Apparently the Mt. Dem. is endorsing Coco and Prada.

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  • Fran DuchampOctober 26, 2013 - 3:35 pm

    Phil--I love history--can you write your thoughts to frank here instead...I have run out of thoughts...lololol...and we need i00+ more to get to 1000. I would like to know more about El Dorado...but whatever you were teaching frank is fine :)

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  • Fran DuchampOctober 26, 2013 - 3:39 pm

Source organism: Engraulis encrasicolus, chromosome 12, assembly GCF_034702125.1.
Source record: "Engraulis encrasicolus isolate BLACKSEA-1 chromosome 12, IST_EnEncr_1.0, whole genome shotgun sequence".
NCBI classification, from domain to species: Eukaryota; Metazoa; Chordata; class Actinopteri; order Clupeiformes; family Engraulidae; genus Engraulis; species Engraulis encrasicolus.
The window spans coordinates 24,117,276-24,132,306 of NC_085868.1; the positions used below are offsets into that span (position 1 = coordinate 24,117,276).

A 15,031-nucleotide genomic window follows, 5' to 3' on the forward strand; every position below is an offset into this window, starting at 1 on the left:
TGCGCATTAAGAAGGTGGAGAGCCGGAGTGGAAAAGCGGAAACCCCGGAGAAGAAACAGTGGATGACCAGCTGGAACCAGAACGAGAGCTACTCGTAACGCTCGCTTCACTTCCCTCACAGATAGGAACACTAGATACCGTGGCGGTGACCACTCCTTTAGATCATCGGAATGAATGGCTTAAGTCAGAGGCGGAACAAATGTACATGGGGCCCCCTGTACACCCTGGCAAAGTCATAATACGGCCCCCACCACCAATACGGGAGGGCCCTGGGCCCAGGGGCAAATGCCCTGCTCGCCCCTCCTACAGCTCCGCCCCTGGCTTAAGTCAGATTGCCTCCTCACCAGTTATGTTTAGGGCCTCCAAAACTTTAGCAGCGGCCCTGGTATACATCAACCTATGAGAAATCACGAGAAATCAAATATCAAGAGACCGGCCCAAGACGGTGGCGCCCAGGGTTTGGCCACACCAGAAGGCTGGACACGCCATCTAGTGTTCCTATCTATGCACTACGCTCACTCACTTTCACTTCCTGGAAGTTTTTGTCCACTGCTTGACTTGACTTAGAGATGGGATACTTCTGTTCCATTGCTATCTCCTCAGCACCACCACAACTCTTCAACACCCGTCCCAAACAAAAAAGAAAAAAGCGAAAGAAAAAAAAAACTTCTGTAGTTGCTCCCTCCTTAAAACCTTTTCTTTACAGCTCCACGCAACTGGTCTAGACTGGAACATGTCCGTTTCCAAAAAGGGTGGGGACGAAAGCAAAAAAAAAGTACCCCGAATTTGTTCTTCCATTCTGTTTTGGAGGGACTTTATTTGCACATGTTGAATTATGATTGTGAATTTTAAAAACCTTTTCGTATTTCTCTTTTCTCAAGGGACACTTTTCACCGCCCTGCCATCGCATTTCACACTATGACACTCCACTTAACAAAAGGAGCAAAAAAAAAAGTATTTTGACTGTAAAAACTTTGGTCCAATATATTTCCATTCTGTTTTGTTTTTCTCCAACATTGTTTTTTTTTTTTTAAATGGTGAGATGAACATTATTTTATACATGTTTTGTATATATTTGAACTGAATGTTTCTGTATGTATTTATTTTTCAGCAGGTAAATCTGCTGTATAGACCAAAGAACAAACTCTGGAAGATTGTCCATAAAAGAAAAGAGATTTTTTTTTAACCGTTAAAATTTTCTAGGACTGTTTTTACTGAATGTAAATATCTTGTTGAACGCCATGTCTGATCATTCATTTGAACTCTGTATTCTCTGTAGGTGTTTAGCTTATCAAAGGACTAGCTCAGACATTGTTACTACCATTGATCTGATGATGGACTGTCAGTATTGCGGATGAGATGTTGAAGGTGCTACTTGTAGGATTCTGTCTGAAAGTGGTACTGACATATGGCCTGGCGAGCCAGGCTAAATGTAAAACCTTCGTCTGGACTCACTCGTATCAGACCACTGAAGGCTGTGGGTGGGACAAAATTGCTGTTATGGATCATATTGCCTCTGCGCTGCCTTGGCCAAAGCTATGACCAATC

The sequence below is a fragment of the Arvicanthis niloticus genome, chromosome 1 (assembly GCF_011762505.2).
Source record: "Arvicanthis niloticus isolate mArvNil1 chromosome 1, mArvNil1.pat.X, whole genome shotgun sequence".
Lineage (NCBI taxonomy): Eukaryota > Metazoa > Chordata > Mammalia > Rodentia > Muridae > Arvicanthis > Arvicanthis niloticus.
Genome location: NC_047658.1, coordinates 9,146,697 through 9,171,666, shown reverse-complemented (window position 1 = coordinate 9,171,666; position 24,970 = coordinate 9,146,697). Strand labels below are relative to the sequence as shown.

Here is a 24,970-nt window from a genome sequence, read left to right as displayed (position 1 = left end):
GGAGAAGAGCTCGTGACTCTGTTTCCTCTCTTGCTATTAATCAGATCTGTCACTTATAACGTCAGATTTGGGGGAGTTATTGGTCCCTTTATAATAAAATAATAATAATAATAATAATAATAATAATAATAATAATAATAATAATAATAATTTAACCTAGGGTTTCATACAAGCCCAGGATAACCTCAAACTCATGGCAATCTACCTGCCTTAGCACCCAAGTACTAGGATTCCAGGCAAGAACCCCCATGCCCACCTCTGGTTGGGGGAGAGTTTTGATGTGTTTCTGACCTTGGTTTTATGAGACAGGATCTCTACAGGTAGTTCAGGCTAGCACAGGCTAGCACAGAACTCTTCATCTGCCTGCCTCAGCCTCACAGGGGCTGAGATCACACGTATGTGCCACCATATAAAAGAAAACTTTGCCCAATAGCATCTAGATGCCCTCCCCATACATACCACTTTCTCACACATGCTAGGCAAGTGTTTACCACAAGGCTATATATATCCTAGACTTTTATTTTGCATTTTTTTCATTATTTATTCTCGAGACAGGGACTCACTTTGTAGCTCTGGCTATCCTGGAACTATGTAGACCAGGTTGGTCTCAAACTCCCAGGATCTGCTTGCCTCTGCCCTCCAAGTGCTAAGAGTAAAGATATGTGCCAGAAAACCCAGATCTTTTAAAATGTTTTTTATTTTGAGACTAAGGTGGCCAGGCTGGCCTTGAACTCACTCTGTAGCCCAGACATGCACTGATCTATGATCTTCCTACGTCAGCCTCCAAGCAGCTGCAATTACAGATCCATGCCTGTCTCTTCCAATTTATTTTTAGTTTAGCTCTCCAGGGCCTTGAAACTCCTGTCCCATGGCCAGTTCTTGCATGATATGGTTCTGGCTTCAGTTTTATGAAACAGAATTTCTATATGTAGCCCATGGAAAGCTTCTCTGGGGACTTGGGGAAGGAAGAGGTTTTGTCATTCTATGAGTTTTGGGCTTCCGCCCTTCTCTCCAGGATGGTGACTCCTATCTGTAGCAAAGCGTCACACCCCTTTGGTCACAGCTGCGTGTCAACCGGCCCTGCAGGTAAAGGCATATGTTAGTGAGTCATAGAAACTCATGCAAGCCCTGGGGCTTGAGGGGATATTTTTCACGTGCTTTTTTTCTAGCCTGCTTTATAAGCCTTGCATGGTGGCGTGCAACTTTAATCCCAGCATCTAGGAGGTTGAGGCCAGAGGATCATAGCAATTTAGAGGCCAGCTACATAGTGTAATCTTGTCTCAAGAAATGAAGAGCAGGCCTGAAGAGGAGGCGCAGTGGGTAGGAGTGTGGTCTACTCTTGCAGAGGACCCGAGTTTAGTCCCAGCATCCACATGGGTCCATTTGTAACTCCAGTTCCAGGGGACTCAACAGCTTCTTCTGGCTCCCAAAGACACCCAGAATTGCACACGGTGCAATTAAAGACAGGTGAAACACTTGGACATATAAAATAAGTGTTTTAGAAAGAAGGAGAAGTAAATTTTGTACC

sorry Phil...I meant the other spot...lololol....I got lost....follow me to the comment chat thingy...lololol Oh--Proj. 184 is where the little league field is...so only candidates that honor the work of the parent and friends will even be listened to...can you imagine if one doesnt support young boys and girls playing ball...horrible...plus I think Prada was mean to me once...way back when--hope thats not true.

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  • Oh BrotherOctober 26, 2013 - 3:44 pm

    Evelyn-generally speaking, I usually vote the opposite of the Mt. Democrat's endorsements.

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  • EvelynOctober 26, 2013 - 4:41 pm

    The endorsement article is scheduled Monday print.

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  • Phil VeerkampOctober 26, 2013 - 6:19 pm